Book Review: Where Do Recyclable Materials Go?



Did you know:


*Recycling one aluminum can saves enough energy to run a TV for 3 hours?


*A modern glass bottle would take 4000 years or more to decompose– and even longer if it’s in a landfill?


*If all our newspaper was recycled, we could save around 250,000,000 trees a year?


*9.1 billion plastic bottles were disposed of in 2002 with only 360 million of them being recycled?


We all know the confounding questions our kids ask that we have no answers to. As a parent and teacher, I get them a lot. You know, ones like this one, just from last night’s dinner with my 4 and 6 year olds:

“Where did plants come from?”  Great question, hard to answer!

You get the idea. If you’ve ever been asked, where do cans go when we recycle them and not really known the answer,  I have a book for you.  If you want to teach your children about the life cycle of what we consume, and how we can and should be considering the impact and life span of products, this book is for you, too.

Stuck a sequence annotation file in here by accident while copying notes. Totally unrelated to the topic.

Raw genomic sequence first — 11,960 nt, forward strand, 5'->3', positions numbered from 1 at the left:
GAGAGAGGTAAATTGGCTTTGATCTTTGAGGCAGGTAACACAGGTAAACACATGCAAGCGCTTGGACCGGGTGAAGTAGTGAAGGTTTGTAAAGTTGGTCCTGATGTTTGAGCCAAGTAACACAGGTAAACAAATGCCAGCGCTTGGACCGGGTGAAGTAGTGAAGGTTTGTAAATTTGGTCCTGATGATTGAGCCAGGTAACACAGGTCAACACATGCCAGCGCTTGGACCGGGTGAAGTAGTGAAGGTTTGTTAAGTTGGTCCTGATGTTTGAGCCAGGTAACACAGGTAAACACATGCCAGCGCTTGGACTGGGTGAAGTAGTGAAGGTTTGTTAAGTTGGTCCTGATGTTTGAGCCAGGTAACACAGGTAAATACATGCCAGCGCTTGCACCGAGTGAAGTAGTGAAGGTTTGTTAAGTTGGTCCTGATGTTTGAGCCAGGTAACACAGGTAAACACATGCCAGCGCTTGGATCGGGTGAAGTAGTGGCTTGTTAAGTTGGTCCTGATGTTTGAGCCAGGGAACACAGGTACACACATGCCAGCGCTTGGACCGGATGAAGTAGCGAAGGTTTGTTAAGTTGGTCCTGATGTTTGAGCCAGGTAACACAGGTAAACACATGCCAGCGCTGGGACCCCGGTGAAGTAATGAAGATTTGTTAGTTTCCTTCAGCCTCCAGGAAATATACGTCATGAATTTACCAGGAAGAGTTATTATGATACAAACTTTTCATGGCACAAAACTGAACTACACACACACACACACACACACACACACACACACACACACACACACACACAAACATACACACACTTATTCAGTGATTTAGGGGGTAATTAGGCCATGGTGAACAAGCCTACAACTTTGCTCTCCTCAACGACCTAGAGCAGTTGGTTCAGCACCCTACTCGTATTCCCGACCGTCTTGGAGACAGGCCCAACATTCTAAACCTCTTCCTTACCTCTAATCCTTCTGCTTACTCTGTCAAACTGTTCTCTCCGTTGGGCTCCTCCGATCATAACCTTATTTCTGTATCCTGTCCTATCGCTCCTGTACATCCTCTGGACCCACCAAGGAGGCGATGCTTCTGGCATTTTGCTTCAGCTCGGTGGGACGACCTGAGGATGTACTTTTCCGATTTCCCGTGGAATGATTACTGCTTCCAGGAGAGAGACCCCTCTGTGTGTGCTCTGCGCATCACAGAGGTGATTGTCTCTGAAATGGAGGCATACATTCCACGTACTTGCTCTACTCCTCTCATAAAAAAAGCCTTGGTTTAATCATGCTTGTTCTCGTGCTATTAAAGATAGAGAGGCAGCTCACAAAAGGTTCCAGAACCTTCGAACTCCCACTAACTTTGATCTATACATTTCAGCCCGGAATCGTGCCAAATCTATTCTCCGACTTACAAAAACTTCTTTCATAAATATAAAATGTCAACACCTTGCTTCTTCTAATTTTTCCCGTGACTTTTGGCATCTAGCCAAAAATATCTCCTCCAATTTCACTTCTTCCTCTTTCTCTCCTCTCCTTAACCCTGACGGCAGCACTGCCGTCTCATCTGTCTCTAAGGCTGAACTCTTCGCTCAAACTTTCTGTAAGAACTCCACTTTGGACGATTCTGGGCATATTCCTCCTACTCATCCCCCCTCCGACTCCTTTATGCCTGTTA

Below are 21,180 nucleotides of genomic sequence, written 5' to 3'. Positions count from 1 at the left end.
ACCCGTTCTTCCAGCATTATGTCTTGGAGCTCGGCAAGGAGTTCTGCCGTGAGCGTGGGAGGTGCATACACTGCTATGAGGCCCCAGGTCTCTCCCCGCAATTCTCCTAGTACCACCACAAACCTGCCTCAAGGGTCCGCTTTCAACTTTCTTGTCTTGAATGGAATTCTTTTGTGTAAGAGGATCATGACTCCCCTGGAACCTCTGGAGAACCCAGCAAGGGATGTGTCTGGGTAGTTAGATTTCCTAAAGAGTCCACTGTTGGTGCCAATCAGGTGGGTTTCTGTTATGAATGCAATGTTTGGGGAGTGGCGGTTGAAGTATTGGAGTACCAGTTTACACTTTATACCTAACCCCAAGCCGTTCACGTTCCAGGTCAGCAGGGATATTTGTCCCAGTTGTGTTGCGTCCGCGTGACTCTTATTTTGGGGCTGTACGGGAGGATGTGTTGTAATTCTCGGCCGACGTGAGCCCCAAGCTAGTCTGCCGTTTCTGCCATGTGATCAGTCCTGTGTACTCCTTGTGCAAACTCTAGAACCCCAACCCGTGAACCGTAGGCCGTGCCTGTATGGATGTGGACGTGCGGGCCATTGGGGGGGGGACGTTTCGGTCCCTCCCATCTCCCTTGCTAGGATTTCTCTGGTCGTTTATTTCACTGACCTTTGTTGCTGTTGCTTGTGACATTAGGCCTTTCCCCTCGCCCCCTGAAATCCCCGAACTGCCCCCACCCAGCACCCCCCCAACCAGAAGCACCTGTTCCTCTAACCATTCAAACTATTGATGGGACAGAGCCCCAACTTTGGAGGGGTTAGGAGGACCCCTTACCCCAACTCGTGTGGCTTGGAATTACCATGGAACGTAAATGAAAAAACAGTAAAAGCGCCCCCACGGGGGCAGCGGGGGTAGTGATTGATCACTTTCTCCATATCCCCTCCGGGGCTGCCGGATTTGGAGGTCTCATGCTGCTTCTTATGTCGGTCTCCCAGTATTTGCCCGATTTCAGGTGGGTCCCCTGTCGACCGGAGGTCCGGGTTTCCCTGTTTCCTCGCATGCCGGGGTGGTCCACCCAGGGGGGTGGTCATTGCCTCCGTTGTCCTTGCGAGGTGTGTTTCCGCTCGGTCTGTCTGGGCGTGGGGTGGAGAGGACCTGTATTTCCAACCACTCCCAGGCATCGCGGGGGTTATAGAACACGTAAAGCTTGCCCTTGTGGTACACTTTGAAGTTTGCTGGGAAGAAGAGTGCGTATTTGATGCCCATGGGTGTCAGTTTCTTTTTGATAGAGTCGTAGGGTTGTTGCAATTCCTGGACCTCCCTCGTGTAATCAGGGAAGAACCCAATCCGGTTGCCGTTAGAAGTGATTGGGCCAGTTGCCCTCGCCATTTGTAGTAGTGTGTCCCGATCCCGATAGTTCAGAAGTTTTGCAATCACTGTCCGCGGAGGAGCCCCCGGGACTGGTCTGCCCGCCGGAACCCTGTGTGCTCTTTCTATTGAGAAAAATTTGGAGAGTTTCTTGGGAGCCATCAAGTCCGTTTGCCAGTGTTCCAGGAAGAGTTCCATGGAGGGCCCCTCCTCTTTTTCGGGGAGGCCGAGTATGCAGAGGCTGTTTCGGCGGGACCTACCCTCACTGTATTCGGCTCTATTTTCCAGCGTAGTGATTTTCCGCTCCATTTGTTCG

Where Do Recyclable Materials Go? is by Saabbithry Persad.  The book has infinite uses for science teachers, environmental educators, and parents alike.  

In a Magic School Bus type layout, this book takes readers from a classroom, to a child’s home, and from there on a quest to find Bubbles, the children’s lost dog.  On the way, Bubbles takes readers on a journey on the path to being recycled, step by step.

Each page shares solid waste vocabulary, diagrams, and interesting facts.  In search of the lost puppy, the characters follow recyclables from the bin to the single stream sorting, to the distribution center, and then into new products.  It’s loaded with facts, illustrations, and diagrams.  


Maybe you have a child like my dear friend, who wants to know how everything works, all the time.  This would be a great gift book for any child who asks lots of questions, and to connect our kids to the real life cycle of the recyclables we consume.   This book raises awareness and empowers kids to recycle everything they can.  


The Garbology Kids™ Series follows the National American Association for Environmental Education (NAAEE) Excellence in Environmental Education – Guidelines for Learning, helping children to learn to question, analyze and interpret what they see; gain an understanding of environmental processes and systems; understand and address environmental issues; and learn about personal and civic responsibility.




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